Choosing whether to shelter in place or evacuate elderly people in nursing homes during floods


The goal of this paper is to discuss the impact of deciding to shelter or evacuate in the face of flood warnings or during floods, particularly on elderly people in nursing homes. When a disaster strikes, most of the community’s shelters are not adequately prepared to handle elderly people in need of assistance and, in some cases, medical attention. Critical information on where to go and how to get help is also unavailable. Providing disaster preparedness tools to the elderly in nursing homes during floods can aid in their recovery.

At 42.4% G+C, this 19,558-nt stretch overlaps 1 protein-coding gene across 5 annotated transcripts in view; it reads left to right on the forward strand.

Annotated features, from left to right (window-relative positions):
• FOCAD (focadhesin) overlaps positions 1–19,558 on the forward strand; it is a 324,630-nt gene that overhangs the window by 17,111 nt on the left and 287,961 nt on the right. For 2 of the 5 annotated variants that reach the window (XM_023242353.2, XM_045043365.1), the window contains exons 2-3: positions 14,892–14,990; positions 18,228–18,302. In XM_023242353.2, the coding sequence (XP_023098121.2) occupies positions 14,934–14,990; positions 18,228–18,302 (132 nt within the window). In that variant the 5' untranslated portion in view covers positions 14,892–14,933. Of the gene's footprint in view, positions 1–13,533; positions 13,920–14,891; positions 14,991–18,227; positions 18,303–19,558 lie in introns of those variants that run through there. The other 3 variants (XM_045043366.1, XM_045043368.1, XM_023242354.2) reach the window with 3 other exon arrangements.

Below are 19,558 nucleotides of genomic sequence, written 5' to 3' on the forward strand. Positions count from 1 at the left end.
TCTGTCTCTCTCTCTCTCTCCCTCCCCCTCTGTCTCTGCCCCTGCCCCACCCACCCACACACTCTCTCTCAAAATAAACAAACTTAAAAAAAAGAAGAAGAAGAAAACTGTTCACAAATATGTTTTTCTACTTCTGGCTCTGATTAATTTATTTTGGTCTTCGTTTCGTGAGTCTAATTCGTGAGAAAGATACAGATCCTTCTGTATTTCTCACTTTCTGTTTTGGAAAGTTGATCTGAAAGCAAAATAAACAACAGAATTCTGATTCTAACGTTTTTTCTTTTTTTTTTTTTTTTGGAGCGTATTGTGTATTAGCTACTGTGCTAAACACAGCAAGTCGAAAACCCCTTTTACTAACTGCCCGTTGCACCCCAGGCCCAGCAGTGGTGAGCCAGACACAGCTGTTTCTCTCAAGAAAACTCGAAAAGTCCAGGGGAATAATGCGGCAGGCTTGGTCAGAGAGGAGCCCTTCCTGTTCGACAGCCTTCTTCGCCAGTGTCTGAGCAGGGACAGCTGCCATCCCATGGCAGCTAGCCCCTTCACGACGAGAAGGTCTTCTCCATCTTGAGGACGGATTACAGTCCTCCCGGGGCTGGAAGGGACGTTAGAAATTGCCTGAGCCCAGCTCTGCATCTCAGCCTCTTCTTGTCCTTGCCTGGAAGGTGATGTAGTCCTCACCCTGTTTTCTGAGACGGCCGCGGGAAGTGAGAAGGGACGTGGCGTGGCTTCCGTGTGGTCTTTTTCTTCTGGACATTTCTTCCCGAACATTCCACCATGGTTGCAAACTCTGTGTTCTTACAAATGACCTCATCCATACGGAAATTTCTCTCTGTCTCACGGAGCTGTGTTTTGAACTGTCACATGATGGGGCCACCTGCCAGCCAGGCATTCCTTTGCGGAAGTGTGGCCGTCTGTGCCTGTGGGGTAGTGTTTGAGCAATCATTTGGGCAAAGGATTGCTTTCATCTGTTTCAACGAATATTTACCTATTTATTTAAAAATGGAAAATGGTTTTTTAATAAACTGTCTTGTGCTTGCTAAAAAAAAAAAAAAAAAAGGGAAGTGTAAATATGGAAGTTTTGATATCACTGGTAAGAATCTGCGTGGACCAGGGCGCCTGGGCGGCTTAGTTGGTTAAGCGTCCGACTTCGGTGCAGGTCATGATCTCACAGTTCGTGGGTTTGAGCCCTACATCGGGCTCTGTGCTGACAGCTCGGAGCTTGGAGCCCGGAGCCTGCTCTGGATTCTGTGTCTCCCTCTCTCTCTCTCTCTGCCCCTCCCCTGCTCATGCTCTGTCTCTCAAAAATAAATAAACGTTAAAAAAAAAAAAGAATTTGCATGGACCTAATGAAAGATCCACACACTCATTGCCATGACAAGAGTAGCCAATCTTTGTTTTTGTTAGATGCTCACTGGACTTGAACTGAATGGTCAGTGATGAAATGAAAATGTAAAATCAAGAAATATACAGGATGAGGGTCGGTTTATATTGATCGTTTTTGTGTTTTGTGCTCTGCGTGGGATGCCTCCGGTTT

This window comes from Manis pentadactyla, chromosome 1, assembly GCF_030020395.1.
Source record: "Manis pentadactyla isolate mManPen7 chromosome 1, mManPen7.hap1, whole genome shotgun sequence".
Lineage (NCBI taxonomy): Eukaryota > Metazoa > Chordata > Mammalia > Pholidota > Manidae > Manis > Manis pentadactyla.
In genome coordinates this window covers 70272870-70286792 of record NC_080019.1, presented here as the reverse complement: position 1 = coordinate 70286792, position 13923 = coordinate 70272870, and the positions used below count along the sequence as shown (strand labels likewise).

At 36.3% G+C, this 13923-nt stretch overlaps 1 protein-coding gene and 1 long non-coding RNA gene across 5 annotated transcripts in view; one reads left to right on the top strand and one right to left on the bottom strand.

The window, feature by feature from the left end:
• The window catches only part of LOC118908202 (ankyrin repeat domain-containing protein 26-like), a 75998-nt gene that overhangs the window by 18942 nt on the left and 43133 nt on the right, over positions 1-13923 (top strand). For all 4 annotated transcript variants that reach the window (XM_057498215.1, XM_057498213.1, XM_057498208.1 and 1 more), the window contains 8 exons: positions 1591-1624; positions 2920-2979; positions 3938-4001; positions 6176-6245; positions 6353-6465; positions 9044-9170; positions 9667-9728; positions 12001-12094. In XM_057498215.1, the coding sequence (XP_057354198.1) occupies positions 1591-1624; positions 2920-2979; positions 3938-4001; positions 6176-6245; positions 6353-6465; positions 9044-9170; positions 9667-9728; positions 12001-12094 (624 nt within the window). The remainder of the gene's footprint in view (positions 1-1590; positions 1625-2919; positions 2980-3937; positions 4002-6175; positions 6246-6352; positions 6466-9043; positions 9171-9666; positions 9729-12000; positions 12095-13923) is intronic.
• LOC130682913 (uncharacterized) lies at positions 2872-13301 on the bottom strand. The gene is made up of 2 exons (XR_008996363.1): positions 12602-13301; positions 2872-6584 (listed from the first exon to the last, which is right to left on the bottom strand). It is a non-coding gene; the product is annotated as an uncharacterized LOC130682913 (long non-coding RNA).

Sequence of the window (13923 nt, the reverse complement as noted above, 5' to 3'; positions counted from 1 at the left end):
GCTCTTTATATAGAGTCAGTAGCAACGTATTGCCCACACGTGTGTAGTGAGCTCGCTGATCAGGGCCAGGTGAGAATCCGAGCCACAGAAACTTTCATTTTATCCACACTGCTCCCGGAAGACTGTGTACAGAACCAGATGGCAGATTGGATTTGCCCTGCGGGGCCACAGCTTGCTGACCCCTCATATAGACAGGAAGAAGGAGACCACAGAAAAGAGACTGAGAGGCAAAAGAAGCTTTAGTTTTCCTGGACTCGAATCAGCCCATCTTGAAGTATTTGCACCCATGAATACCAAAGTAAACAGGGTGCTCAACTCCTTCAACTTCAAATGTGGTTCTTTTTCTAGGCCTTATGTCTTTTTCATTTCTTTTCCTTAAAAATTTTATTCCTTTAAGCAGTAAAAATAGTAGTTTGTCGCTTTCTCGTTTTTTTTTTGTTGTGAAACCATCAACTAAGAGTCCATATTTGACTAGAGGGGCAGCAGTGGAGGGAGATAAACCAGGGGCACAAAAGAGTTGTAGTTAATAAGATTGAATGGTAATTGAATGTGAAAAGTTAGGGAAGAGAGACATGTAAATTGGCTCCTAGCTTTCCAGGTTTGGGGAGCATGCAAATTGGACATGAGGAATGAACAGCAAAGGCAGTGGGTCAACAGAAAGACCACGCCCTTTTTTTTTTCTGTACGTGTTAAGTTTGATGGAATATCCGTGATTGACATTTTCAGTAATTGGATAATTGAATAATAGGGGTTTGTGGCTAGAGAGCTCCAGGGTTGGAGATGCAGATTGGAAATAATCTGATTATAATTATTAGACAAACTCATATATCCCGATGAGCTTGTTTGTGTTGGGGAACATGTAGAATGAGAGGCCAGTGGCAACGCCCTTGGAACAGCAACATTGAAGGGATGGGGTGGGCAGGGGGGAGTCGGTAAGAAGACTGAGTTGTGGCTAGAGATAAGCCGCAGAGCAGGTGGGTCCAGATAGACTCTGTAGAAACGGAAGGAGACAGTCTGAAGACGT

Topics of interest

1. Policies and plans

What laws govern elderly evacuation?

2. National disaster

Understanding the crises/disasters that necessitated evacuation

Tropical Storm Katrina

Rita, the hurricane

The crisis’s ramifications

3. Evacuation Difficulties

Transportation Issues

Federal and state reimbursement are limited.

4. Making Evacuations More Accessible

Include them, as well as their service organizations, in the development and implementation of evacuation plans.

Outreach & Training


Tools That Are Beneficial


Is it better to evacuate or not?


C. Cahalan and J. Renne (2007). Evacuation of the elderly and disabled in an emergency. National Preparedness and Response Training Center.

K. Hyer, L. M. Brown, L. Polivka-West, and A. Berman (2010). Assisting nursing homes in disaster preparation.

K. A. Ricci, A. R. Griffin, K. C. Heslin, D. Kranke, and A. Dobalian (2015). Evacuate or stay put? The role of corporate memory and the political environment in hospital-based research